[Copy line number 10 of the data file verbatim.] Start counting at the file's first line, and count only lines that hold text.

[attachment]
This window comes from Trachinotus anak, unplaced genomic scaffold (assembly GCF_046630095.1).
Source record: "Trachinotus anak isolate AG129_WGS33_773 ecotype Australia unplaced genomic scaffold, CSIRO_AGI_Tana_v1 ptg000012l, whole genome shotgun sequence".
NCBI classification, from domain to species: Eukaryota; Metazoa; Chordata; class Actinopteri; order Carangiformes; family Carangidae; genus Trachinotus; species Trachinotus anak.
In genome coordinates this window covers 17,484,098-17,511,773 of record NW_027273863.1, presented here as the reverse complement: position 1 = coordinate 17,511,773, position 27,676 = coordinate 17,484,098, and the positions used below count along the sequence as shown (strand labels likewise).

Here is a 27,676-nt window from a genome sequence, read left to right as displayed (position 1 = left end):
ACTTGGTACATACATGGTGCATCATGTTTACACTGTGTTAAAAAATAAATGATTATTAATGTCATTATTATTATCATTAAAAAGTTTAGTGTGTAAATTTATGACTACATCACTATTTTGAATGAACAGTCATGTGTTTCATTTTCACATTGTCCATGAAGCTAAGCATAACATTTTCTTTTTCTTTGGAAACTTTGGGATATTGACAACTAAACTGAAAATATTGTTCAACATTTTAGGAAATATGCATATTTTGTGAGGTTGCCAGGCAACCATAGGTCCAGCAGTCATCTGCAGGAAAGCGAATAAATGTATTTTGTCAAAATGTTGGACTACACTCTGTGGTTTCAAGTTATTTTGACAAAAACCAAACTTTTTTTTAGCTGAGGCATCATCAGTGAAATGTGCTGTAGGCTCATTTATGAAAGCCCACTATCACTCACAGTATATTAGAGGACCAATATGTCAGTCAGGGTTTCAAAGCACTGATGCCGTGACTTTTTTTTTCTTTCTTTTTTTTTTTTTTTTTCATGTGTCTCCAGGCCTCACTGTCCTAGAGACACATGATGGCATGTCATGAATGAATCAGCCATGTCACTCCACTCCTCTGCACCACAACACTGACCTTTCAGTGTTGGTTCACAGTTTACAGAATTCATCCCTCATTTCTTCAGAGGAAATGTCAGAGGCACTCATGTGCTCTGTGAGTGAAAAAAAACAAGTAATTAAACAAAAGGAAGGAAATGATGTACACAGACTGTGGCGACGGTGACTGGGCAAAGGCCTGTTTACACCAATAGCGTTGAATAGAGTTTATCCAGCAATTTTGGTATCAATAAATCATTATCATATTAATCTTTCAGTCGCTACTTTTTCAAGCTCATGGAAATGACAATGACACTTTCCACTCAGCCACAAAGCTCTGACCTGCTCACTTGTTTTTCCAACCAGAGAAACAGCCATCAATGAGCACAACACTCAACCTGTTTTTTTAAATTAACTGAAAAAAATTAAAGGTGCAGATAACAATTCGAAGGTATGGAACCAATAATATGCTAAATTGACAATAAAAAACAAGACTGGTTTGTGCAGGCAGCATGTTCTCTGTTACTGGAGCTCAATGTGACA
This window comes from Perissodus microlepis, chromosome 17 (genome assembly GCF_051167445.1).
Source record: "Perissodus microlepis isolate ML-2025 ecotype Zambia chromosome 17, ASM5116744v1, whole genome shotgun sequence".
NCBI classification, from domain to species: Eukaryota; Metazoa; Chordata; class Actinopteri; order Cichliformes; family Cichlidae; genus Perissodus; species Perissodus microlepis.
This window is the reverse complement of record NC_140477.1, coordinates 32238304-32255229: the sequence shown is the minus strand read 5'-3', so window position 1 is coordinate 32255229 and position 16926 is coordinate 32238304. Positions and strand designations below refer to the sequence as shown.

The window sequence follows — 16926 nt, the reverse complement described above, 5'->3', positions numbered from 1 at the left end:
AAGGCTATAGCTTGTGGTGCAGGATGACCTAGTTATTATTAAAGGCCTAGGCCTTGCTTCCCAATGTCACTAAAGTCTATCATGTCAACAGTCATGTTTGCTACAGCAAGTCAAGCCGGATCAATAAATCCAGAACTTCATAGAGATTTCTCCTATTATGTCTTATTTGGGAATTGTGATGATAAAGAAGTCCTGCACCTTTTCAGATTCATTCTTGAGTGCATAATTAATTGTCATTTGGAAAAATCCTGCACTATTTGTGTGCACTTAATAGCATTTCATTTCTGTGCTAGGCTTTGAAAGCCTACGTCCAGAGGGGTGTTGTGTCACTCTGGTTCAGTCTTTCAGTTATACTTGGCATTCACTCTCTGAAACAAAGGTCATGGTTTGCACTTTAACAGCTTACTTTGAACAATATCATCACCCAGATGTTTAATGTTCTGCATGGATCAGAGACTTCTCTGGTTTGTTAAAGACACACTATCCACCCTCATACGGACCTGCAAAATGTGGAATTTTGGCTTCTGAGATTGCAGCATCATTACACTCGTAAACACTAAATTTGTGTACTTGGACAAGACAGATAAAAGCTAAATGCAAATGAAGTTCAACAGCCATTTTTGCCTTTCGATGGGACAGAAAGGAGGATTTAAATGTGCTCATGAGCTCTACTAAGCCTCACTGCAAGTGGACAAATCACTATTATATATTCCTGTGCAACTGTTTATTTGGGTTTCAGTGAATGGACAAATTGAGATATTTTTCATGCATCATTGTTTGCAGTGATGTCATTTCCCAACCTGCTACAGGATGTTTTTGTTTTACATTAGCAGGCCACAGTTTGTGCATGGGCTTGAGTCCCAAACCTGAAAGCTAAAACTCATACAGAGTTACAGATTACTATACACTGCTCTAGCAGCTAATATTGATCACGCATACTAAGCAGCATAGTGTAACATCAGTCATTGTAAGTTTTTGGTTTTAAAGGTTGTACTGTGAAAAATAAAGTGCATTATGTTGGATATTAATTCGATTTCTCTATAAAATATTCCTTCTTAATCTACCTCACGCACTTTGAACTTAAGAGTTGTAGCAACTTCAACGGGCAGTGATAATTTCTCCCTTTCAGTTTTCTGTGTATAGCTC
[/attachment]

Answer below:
This window is the reverse complement of record NC_140477.1, coordinates 32238304-32255229: the sequence shown is the minus strand read 5'-3', so window position 1 is coordinate 32255229 and position 16926 is coordinate 32238304. Positions and strand designations below refer to the sequence as shown.